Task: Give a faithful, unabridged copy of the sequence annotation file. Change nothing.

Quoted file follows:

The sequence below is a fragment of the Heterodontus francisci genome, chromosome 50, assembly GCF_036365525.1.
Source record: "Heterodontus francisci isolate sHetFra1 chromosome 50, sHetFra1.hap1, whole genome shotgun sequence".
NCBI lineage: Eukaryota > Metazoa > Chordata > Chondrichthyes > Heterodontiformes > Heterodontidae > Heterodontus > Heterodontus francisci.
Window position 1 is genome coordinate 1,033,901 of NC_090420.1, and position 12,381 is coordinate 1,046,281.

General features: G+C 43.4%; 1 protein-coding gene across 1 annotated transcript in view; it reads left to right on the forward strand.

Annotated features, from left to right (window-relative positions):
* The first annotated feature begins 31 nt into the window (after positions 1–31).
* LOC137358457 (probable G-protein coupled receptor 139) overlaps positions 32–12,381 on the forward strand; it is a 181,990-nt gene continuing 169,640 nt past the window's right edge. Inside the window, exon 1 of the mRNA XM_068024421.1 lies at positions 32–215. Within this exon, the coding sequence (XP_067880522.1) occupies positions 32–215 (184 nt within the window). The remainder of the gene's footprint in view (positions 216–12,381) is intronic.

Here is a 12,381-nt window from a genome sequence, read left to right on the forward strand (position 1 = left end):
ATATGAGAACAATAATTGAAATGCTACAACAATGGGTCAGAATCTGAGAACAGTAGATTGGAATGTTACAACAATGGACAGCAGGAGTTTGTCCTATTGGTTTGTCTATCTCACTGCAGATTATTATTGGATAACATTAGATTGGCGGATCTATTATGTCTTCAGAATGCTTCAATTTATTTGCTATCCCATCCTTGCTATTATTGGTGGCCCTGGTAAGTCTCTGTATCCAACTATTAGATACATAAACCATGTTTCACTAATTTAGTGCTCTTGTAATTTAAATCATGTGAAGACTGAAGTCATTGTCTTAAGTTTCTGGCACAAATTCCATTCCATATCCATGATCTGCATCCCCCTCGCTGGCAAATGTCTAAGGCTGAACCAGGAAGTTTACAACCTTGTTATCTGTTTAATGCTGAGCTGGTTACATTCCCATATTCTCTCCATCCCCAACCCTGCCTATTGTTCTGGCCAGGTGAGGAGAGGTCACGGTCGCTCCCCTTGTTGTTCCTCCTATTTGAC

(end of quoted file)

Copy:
The sequence below is a fragment of the Heterodontus francisci genome, chromosome 50, assembly GCF_036365525.1.
Source record: "Heterodontus francisci isolate sHetFra1 chromosome 50, sHetFra1.hap1, whole genome shotgun sequence".
NCBI lineage: Eukaryota > Metazoa > Chordata > Chondrichthyes > Heterodontiformes > Heterodontidae > Heterodontus > Heterodontus francisci.
Window position 1 is genome coordinate 1,033,901 of NC_090420.1, and position 12,381 is coordinate 1,046,281.

General features: G+C 43.4%; 1 protein-coding gene across 1 annotated transcript in view; it reads left to right on the forward strand.

Annotated features, from left to right (window-relative positions):
* The first annotated feature begins 31 nt into the window (after positions 1–31).
* LOC137358457 (probable G-protein coupled receptor 139) overlaps positions 32–12,381 on the forward strand; it is a 181,990-nt gene continuing 169,640 nt past the window's right edge. Inside the window, exon 1 of the mRNA XM_068024421.1 lies at positions 32–215. Within this exon, the coding sequence (XP_067880522.1) occupies positions 32–215 (184 nt within the window). The remainder of the gene's footprint in view (positions 216–12,381) is intronic.

Here is a 12,381-nt window from a genome sequence, read left to right on the forward strand (position 1 = left end):
ATATGAGAACAATAATTGAAATGCTACAACAATGGGTCAGAATCTGAGAACAGTAGATTGGAATGTTACAACAATGGACAGCAGGAGTTTGTCCTATTGGTTTGTCTATCTCACTGCAGATTATTATTGGATAACATTAGATTGGCGGATCTATTATGTCTTCAGAATGCTTCAATTTATTTGCTATCCCATCCTTGCTATTATTGGTGGCCCTGGTAAGTCTCTGTATCCAACTATTAGATACATAAACCATGTTTCACTAATTTAGTGCTCTTGTAATTTAAATCATGTGAAGACTGAAGTCATTGTCTTAAGTTTCTGGCACAAATTCCATTCCATATCCATGATCTGCATCCCCCTCGCTGGCAAATGTCTAAGGCTGAACCAGGAAGTTTACAACCTTGTTATCTGTTTAATGCTGAGCTGGTTACATTCCCATATTCTCTCCATCCCCAACCCTGCCTATTGTTCTGGCCAGGTGAGGAGAGGTCACGGTCGCTCCCCTTGTTGTTCCTCCTATTTGAC